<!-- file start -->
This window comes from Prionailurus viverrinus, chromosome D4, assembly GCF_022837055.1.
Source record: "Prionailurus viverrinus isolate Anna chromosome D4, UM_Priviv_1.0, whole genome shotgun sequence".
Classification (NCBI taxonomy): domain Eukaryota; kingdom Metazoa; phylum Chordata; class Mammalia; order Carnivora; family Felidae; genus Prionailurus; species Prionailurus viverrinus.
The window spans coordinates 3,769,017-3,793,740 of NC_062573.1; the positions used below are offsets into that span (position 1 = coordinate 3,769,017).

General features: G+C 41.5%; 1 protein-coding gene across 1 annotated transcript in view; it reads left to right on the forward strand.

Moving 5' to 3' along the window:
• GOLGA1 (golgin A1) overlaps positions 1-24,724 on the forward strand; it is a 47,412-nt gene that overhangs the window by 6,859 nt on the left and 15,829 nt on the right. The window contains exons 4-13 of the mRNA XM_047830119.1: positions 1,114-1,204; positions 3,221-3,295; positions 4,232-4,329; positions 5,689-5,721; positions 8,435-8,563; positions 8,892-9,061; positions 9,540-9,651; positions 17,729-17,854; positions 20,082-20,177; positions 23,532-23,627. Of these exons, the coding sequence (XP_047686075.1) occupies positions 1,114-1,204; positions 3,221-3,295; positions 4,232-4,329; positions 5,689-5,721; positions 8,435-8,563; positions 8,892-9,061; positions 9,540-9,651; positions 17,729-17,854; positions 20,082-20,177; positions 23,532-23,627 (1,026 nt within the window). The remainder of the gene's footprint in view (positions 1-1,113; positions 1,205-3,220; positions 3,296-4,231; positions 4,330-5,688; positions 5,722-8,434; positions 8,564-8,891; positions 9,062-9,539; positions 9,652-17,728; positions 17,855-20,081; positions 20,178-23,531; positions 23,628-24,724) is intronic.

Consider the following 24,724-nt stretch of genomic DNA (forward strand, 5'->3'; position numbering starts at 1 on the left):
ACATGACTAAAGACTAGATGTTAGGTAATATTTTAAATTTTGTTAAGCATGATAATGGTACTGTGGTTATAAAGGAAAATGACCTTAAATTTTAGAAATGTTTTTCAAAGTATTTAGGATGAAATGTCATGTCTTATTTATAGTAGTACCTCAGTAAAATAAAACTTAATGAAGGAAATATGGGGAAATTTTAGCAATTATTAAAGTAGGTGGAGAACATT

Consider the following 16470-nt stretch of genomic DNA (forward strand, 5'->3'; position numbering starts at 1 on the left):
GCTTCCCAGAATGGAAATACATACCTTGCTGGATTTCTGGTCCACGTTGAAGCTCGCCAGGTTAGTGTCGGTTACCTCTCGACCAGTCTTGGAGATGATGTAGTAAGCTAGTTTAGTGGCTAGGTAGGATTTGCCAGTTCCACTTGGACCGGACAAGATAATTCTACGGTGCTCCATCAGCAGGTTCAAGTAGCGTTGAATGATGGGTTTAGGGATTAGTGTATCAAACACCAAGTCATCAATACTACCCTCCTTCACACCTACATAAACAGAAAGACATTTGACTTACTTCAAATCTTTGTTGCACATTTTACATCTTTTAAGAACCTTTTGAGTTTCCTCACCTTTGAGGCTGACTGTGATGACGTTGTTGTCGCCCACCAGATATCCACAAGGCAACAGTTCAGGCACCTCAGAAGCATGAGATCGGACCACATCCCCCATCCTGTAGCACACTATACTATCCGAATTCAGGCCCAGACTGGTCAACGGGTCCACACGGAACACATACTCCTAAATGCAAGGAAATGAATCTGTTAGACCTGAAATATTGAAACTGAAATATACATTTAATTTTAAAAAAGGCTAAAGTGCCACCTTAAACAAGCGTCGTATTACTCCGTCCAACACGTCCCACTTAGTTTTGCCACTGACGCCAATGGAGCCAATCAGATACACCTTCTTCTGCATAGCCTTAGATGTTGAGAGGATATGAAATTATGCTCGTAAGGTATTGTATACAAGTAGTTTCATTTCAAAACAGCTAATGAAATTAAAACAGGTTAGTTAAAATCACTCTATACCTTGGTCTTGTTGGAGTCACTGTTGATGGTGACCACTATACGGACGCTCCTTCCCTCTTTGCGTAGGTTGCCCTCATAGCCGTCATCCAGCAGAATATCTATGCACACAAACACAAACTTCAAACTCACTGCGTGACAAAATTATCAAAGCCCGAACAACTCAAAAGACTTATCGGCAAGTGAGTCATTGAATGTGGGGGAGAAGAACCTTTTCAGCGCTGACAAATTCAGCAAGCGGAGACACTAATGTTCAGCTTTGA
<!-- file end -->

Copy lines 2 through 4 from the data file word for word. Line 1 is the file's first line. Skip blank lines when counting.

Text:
Source record: "Prionailurus viverrinus isolate Anna chromosome D4, UM_Priviv_1.0, whole genome shotgun sequence".
Classification (NCBI taxonomy): domain Eukaryota; kingdom Metazoa; phylum Chordata; class Mammalia; order Carnivora; family Felidae; genus Prionailurus; species Prionailurus viverrinus.
The window spans coordinates 3,769,017-3,793,740 of NC_062573.1; the positions used below are offsets into that span (position 1 = coordinate 3,769,017).